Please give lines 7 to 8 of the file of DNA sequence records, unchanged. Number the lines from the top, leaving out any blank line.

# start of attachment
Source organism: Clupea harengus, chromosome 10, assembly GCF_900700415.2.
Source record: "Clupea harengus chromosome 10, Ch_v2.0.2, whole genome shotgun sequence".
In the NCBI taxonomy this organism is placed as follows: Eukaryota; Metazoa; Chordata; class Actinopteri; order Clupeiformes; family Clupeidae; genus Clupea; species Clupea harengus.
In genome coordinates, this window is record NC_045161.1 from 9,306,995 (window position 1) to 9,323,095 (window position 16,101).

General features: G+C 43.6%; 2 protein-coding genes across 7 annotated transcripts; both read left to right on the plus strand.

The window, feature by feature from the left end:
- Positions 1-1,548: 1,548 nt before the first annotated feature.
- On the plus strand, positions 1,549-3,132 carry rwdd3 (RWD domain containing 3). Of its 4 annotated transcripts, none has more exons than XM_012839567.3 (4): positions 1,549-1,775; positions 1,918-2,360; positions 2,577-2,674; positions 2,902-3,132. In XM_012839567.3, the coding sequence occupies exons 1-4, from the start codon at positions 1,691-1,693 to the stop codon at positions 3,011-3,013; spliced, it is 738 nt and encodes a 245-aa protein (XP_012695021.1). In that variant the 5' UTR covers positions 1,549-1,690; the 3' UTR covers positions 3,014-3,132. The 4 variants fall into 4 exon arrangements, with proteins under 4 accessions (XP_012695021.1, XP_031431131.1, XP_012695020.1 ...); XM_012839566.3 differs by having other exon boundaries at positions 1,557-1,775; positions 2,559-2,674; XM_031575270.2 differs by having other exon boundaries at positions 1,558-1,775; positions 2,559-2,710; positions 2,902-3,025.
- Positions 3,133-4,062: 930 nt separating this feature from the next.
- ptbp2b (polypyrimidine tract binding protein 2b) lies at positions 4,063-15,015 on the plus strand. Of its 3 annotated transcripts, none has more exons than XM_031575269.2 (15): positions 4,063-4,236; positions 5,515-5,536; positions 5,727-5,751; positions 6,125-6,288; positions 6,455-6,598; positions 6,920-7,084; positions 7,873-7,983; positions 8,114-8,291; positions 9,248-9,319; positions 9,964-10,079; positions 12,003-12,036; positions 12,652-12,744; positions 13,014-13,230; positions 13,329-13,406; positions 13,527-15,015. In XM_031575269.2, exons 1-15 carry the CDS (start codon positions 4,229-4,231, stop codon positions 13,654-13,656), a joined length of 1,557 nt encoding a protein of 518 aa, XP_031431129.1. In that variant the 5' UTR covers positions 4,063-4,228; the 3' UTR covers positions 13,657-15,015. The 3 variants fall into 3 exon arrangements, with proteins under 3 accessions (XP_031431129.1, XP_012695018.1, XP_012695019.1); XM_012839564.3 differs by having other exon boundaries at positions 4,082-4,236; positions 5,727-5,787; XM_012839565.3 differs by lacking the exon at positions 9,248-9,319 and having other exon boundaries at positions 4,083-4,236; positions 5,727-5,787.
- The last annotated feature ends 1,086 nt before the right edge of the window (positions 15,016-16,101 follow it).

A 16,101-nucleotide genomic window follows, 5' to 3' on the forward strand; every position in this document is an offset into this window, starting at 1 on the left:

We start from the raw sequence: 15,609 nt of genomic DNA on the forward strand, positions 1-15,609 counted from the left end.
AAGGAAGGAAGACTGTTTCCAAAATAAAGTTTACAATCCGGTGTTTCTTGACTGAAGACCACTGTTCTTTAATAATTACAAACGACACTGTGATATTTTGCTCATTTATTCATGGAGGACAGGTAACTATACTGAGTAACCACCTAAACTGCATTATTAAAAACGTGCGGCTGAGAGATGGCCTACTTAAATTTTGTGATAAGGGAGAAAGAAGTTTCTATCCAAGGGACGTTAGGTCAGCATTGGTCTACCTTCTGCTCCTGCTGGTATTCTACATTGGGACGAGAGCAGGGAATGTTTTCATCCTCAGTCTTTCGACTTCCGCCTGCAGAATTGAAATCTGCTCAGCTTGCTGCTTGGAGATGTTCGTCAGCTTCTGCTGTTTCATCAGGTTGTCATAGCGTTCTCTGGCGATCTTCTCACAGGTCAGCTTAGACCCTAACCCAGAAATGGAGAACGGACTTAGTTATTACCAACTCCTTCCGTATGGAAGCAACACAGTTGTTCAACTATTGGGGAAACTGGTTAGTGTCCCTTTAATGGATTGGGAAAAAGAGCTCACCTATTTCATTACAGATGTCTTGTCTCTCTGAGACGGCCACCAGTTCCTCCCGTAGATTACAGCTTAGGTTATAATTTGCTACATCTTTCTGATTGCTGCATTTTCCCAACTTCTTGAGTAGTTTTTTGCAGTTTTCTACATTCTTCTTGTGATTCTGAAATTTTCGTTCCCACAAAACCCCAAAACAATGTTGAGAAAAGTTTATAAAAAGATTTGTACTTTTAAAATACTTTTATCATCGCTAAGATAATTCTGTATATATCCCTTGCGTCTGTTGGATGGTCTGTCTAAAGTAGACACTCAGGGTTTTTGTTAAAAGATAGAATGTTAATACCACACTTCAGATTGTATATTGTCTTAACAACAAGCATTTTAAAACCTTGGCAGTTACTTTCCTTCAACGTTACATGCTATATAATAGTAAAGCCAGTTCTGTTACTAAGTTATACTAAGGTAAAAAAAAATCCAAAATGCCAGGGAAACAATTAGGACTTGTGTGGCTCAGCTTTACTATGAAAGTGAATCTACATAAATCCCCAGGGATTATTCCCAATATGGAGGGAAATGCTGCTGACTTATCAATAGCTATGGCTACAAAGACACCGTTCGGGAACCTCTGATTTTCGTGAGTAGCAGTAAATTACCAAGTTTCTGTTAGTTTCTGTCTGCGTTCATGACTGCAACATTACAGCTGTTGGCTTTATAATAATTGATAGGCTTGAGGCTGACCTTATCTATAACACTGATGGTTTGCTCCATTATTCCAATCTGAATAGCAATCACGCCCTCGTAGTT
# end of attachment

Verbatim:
- Positions 1-1,548: 1,548 nt before the first annotated feature.
- On the plus strand, positions 1,549-3,132 carry rwdd3 (RWD domain containing 3). Of its 4 annotated transcripts, none has more exons than XM_012839567.3 (4): positions 1,549-1,775; positions 1,918-2,360; positions 2,577-2,674; positions 2,902-3,132. In XM_012839567.3, the coding sequence occupies exons 1-4, from the start codon at positions 1,691-1,693 to the stop codon at positions 3,011-3,013; spliced, it is 738 nt and encodes a 245-aa protein (XP_012695021.1). In that variant the 5' UTR covers positions 1,549-1,690; the 3' UTR covers positions 3,014-3,132. The 4 variants fall into 4 exon arrangements, with proteins under 4 accessions (XP_012695021.1, XP_031431131.1, XP_012695020.1 ...); XM_012839566.3 differs by having other exon boundaries at positions 1,557-1,775; positions 2,559-2,674; XM_031575270.2 differs by having other exon boundaries at positions 1,558-1,775; positions 2,559-2,710; positions 2,902-3,025.